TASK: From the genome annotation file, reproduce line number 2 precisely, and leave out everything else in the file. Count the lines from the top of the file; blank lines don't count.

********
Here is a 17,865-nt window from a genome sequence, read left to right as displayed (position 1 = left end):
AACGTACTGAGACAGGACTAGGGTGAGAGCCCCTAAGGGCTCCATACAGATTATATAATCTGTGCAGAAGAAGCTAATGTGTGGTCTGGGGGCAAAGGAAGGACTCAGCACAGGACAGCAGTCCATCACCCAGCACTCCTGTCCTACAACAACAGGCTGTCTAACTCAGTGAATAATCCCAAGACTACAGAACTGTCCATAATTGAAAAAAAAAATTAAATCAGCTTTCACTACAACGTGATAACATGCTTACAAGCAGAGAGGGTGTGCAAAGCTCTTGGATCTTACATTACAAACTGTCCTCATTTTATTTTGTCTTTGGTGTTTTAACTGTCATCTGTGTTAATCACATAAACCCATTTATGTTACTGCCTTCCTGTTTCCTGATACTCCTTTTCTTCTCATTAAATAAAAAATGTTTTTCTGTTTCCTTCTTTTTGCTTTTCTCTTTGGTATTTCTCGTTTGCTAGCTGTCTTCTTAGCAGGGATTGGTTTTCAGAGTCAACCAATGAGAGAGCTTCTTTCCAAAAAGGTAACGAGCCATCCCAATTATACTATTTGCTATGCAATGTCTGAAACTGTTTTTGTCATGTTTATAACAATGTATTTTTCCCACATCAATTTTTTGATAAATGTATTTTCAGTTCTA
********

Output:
AACGTACTGAGACAGGACTAGGGTGAGAGCCCCTAAGGGCTCCATACAGATTATATAATCTGTGCAGAAGAAGCTAATGTGTGGTCTGGGGGCAAAGGAAGGACTCAGCACAGGACAGCAGTCCATCACCCAGCACTCCTGTCCTACAACAACAGGCTGTCTAACTCAGTGAATAATCCCAAGACTACAGAACTGTCCATAATTGAAAAAAAAAATTAAATCAGCTTTCACTACAACGTGATAACATGCTTACAAGCAGAGAGGGTGTGCAAAGCTCTTGGATCTTACATTACAAACTGTCCTCATTTTATTTTGTCTTTGGTGTTTTAACTGTCATCTGTGTTAATCACATAAACCCATTTATGTTACTGCCTTCCTGTTTCCTGATACTCCTTTTCTTCTCATTAAATAAAAAATGTTTTTCTGTTTCCTTCTTTTTGCTTTTCTCTTTGGTATTTCTCGTTTGCTAGCTGTCTTCTTAGCAGGGATTGGTTTTCAGAGTCAACCAATGAGAGAGCTTCTTTCCAAAAAGGTAACGAGCCATCCCAATTATACTATTTGCTATGCAATGTCTGAAACTGTTTTTGTCATGTTTATAACAATGTATTTTTCCCACATCAATTTTTTGATAAATGTATTTTCAGTTCTA